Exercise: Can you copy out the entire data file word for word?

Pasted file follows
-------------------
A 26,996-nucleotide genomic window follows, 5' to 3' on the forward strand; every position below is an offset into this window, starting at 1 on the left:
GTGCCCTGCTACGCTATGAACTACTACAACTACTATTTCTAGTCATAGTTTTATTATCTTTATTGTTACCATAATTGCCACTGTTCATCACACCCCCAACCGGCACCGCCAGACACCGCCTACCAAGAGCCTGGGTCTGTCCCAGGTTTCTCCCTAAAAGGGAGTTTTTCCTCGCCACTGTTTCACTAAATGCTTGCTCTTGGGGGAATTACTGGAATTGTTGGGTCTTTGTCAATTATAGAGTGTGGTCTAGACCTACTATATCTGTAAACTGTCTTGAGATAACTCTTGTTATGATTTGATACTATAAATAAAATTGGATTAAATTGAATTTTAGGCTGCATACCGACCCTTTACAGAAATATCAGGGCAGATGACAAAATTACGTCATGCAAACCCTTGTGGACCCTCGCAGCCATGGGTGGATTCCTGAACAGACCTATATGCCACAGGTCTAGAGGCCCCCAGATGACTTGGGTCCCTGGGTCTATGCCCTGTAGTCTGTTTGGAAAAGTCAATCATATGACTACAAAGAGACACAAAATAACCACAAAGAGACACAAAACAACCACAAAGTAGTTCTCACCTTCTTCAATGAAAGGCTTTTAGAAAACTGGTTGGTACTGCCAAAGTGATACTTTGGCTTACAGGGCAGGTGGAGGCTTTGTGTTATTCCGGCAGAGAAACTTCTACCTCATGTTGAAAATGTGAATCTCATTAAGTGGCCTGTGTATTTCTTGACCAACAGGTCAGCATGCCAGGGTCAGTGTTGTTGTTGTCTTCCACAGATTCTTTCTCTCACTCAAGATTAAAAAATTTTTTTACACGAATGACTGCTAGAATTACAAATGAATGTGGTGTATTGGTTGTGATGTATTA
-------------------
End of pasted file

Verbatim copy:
A 26,996-nucleotide genomic window follows, 5' to 3' on the forward strand; every position below is an offset into this window, starting at 1 on the left:
GTGCCCTGCTACGCTATGAACTACTACAACTACTATTTCTAGTCATAGTTTTATTATCTTTATTGTTACCATAATTGCCACTGTTCATCACACCCCCAACCGGCACCGCCAGACACCGCCTACCAAGAGCCTGGGTCTGTCCCAGGTTTCTCCCTAAAAGGGAGTTTTTCCTCGCCACTGTTTCACTAAATGCTTGCTCTTGGGGGAATTACTGGAATTGTTGGGTCTTTGTCAATTATAGAGTGTGGTCTAGACCTACTATATCTGTAAACTGTCTTGAGATAACTCTTGTTATGATTTGATACTATAAATAAAATTGGATTAAATTGAATTTTAGGCTGCATACCGACCCTTTACAGAAATATCAGGGCAGATGACAAAATTACGTCATGCAAACCCTTGTGGACCCTCGCAGCCATGGGTGGATTCCTGAACAGACCTATATGCCACAGGTCTAGAGGCCCCCAGATGACTTGGGTCCCTGGGTCTATGCCCTGTAGTCTGTTTGGAAAAGTCAATCATATGACTACAAAGAGACACAAAATAACCACAAAGAGACACAAAACAACCACAAAGTAGTTCTCACCTTCTTCAATGAAAGGCTTTTAGAAAACTGGTTGGTACTGCCAAAGTGATACTTTGGCTTACAGGGCAGGTGGAGGCTTTGTGTTATTCCGGCAGAGAAACTTCTACCTCATGTTGAAAATGTGAATCTCATTAAGTGGCCTGTGTATTTCTTGACCAACAGGTCAGCATGCCAGGGTCAGTGTTGTTGTTGTCTTCCACAGATTCTTTCTCTCACTCAAGATTAAAAAATTTTTTTACACGAATGACTGCTAGAATTACAAATGAATGTGGTGTATTGGTTGTGATGTATTA